How can cosmic religious feeling be communicated from one person to another, if it can give rise to no definite notion of a God and no theology? In my view, it is the most important function of art and science to awaken this feeling and keep it alive in those who are capable of it. We thus arrive at a conception of the relation of science to religion very different from the usual one. When one views the matter historically one is inclined to look upon science and religion as irreconcilable antagonists, and for a very obvious reason. The man who is thoroughly convinced of the universal operation of the law of causation cannot for a moment entertain the idea of a being who interferes in the course of events—that is, if he takes the hypothesis of causality really seriously. He has no use for the religion of fear and equally little for social or moral religion. A God who rewards and punishes is inconceivable to him for the simple reason that a man’s actions are determined by necessity, external and internal, so that in God’s eyes he cannot be responsible, any more than an inanimate object is responsible for the motions it goes through. Hence science has been charged with undermining morality, but the charge is unjust. A man’s ethical behaviour should be based effectually on sympathy, education, and social ties; no religious basis is necessary. Man would indeed be in a poor way if he had to be restrained by fear and punishment and hope of reward after death.

It is therefore easy to see why the Churches have always fought science and persecuted its devotees. On the other hand, I maintain that cosmic religious feeling is the strongest and noblest incitement to scientific research. Only those who realize the immense efforts and, above all, the devotion which pioneer work in theoretical science demands, can grasp the strength of the emotion out of which alone such work, remote as it is from the immediate realities of life, can issue. What a deep conviction of the rationality of the universe and what a yearning to understand, were it but a feeble reflection of the mind revealed in this world, Kepler and Newton must have had to enable them to spend years of solitary labour in disentangling the principles of celestial mechanics!

Those whose acquaintance with scientific research is derived chiefly from its practical results easily develop a completely false notion of the mentality of the men who, surrounded by a sceptical world, have shown the way to those like-minded with themselves, scattered through the earth and the centuries. Only one who has devoted his life to similar ends can have a vivid realization of what has inspired these men and given them the strength to remain true to their purpose in spite of countless failures. It is cosmic religious feeling that gives a man strength of this sort. A contemporary has said, not unjustly, that in this materialistic age of ours the serious scientific workers are the only profoundly religious people.

You will hardly and one among the profounder sort of scientific minds without a peculiar religious feeling of his own. But it is different from the religion of the naive man. For the latter God is a being from whose care one hopes to benefit and whose punishment one fears; a sublimation of a feeling similar to that of a child for its father, a being to whom one stands to some extent in a personal relation, however deeply it may be tinged with awe.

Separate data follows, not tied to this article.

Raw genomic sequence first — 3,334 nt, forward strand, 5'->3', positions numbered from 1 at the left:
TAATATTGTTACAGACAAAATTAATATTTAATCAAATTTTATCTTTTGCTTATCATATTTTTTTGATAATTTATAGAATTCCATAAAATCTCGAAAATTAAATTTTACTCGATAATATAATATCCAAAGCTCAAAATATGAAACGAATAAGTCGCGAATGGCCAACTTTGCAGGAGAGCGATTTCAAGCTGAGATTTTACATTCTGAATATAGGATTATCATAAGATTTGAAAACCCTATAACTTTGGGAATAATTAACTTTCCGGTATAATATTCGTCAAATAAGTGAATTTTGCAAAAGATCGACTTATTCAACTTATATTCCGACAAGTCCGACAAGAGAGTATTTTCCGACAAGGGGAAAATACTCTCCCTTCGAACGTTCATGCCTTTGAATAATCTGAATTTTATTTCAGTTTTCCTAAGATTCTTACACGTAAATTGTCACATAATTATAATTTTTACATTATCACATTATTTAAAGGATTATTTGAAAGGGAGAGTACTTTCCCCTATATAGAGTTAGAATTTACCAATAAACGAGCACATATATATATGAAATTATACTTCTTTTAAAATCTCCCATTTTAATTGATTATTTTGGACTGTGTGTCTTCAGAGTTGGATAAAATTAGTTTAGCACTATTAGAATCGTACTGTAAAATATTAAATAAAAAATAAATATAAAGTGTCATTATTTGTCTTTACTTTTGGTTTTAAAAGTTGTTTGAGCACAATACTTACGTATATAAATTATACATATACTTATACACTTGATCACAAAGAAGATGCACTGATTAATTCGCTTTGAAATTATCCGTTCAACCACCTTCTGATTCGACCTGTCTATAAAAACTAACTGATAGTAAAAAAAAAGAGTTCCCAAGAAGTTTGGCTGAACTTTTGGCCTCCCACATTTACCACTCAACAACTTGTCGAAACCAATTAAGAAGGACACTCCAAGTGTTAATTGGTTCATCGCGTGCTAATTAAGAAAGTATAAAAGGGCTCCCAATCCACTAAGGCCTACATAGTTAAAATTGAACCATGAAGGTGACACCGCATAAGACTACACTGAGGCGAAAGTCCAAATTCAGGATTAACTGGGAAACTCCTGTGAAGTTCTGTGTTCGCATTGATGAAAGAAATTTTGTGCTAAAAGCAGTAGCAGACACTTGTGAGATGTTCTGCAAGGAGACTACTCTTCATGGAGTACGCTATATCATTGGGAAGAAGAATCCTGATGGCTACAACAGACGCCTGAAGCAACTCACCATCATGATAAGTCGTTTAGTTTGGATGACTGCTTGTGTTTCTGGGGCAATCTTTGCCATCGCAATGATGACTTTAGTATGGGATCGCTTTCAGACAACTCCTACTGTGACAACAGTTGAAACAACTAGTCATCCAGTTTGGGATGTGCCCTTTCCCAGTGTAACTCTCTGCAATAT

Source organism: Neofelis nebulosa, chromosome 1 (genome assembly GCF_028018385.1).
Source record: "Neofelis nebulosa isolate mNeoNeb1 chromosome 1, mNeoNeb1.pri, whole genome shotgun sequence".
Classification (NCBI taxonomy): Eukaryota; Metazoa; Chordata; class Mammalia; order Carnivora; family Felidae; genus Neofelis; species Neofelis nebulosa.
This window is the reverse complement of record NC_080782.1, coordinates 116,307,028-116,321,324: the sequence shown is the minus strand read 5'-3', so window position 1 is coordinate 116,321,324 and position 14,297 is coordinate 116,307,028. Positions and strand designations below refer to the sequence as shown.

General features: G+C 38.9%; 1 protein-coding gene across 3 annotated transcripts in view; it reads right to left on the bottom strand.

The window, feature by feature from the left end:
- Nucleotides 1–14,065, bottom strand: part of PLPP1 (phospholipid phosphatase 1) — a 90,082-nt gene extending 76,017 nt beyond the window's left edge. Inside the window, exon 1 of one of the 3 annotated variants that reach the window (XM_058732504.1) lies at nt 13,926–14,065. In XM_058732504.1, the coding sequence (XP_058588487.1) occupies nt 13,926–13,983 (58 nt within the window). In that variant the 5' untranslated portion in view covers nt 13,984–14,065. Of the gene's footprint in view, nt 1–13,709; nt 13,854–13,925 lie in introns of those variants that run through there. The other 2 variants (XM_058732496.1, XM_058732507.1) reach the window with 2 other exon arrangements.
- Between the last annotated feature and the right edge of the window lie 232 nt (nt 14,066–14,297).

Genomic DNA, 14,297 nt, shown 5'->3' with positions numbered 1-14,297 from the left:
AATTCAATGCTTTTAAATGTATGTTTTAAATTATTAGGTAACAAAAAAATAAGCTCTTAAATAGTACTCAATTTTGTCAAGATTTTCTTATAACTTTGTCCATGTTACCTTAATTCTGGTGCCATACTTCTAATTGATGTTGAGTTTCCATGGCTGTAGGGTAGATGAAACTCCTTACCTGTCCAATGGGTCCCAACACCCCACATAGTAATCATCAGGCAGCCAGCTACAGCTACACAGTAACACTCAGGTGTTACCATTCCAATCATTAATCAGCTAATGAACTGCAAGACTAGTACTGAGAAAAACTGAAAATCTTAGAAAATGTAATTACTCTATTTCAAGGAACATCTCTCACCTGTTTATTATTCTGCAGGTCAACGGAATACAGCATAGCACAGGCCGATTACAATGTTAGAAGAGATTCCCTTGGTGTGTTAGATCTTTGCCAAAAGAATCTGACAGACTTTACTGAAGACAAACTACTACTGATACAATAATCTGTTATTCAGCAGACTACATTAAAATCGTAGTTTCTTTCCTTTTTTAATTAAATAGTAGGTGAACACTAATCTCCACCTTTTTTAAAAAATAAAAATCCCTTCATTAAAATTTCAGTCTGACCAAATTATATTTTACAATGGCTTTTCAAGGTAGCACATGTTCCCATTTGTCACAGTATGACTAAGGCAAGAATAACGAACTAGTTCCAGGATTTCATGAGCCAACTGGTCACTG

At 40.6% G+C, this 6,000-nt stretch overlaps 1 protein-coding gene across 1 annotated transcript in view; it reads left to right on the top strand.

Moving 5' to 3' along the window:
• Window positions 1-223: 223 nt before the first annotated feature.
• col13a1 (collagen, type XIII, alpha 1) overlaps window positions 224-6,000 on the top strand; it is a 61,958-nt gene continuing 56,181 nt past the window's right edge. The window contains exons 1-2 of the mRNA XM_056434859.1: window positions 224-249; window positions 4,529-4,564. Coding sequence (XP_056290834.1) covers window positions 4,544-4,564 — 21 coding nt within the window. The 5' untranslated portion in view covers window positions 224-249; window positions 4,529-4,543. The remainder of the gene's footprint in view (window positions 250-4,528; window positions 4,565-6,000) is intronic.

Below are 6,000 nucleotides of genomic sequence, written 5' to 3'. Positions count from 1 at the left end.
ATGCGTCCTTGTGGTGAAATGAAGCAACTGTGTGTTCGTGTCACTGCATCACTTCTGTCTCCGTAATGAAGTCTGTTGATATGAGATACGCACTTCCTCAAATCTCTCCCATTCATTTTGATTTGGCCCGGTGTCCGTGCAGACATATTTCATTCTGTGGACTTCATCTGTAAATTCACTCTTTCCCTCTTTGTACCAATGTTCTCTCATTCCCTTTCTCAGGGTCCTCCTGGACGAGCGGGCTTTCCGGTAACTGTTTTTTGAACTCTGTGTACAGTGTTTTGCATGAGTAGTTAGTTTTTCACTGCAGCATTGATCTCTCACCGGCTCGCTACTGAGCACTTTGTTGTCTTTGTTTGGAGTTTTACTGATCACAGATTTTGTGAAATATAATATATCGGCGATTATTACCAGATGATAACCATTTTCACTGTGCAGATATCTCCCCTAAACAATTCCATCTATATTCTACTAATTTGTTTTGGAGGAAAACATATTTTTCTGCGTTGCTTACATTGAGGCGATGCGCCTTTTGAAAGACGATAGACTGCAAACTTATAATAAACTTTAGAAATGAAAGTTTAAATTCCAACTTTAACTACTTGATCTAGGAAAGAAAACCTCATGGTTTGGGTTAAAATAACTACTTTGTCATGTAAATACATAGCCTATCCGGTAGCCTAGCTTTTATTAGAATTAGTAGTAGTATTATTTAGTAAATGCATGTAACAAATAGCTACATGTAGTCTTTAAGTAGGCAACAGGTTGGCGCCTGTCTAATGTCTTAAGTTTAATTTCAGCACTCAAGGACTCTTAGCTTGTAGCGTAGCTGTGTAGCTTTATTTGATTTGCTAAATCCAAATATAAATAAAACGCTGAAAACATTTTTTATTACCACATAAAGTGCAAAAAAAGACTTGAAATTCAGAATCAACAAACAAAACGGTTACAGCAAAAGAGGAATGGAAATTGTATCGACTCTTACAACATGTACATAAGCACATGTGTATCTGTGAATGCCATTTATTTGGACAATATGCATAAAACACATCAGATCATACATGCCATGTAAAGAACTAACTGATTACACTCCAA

But the scientist is possessed by the sense of universal causation. The future, to him, is every whit as necessary and determined as the past. There is nothing divine about morality, it is a purely human affair. His religious feeling takes the form of a rapturous amazement at the harmony of natural law, which reveals an intelligence of such superiority that, compared with it, all the systematic thinking and acting of human beings is an utterly insignificant reflection. This feeling is the guiding principle of his life and work, in so far as he succeeds in keeping himself from the shackles of selfish desire. It is beyond question closely akin to that which has possessed the religious geniuses of all ages.

By Albert Einstein, The World as I See It, Secaucus, New Jersy: The Citadel Press, 1999, pp. 24-29.

What is Schizophrenia?

EXPLORINGtheLATERAL

What is Schizophrenia?  

“A good question, with no simple, short, or straightforward answer, since each sufferer is unique and schizophrenia is a complex phenomenon. In general, schizophrenia is an extremely introverted, psychospiritual mode of perception, or way of relating to the world; or state of consciousness involving (what I have called) ‘extreme empathy’. This simultaneous blessing and curse is due to a fragile, fragmented, dead, or lost ego, or conscious personality structure. The normal, ego-enforced boundaries between the self and the world have broken down, such that schizophrenia sufferers – for better and worse – find themselves identifying with everything within their scope of perception. It is because of this ego loss, or ‘dis-integration’ that psychosis, shamanic initiation and mystical experience are so inextricably bound. The schizophrenic person may appear to family, friends and doctors to be lacking in emotion, but in reality is in a state of intense…

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Quantum Consciousness

Consciousness could occur at the fundamental level of spacetime geometry when the brain stops being perfused. It doesn’t dissipate but remains together by entanglement. So an individual’s personality, consciousness, memory, soul if you will, could be entangled in a quantum sense and persist as fluctuations in the time scale of the universe. ~Dr. Stuart Hameroff